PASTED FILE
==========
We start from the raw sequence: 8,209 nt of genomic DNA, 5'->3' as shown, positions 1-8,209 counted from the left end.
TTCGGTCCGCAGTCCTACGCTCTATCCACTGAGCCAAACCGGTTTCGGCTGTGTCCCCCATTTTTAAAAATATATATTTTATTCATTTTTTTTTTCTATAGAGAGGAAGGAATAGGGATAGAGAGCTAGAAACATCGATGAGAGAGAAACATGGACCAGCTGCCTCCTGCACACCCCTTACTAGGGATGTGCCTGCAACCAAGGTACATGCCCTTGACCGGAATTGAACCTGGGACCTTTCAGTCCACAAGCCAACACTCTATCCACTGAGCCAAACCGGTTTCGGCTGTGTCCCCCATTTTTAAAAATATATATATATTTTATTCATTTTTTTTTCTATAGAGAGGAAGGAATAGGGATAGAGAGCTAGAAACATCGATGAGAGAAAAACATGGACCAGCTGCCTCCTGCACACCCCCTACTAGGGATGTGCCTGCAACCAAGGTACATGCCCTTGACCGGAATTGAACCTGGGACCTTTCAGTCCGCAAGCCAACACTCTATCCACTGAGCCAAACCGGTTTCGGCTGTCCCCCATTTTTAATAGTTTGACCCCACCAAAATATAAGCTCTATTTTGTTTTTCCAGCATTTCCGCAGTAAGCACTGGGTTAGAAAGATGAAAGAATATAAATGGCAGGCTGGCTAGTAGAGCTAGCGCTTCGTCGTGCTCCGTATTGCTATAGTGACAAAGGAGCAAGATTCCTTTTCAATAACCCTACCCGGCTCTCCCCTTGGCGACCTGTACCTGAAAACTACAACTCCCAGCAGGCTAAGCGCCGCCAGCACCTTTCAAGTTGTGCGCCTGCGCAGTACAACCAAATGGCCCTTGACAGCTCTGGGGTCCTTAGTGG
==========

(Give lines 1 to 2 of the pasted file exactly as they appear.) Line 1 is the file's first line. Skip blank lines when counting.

We start from the raw sequence: 8,209 nt of genomic DNA, 5'->3' as shown, positions 1-8,209 counted from the left end.
TTCGGTCCGCAGTCCTACGCTCTATCCACTGAGCCAAACCGGTTTCGGCTGTGTCCCCCATTTTTAAAAATATATATTTTATTCATTTTTTTTTTCTATAGAGAGGAAGGAATAGGGATAGAGAGCTAGAAACATCGATGAGAGAGAAACATGGACCAGCTGCCTCCTGCACACCCCTTACTAGGGATGTGCCTGCAACCAAGGTACATGCCCTTGACCGGAATTGAACCTGGGACCTTTCAGTCCACAAGCCAACACTCTATCCACTGAGCCAAACCGGTTTCGGCTGTGTCCCCCATTTTTAAAAATATATATATATTTTATTCATTTTTTTTTCTATAGAGAGGAAGGAATAGGGATAGAGAGCTAGAAACATCGATGAGAGAAAAACATGGACCAGCTGCCTCCTGCACACCCCCTACTAGGGATGTGCCTGCAACCAAGGTACATGCCCTTGACCGGAATTGAACCTGGGACCTTTCAGTCCGCAAGCCAACACTCTATCCACTGAGCCAAACCGGTTTCGGCTGTCCCCCATTTTTAATAGTTTGACCCCACCAAAATATAAGCTCTATTTTGTTTTTCCAGCATTTCCGCAGTAAGCACTGGGTTAGAAAGATGAAAGAATATAAATGGCAGGCTGGCTAGTAGAGCTAGCGCTTCGTCGTGCTCCGTATTGCTATAGTGACAAAGGAGCAAGATTCCTTTTCAATAACCCTACCCGGCTCTCCCCTTGGCGACCTGTACCTGAAAACTACAACTCCCAGCAGGCTAAGCGCCGCCAGCACCTTTCAAGTTGTGCGCCTGCGCAGTACAACCAAATGGCCCTTGACAGCTCTGGGGTCCTTAGTGG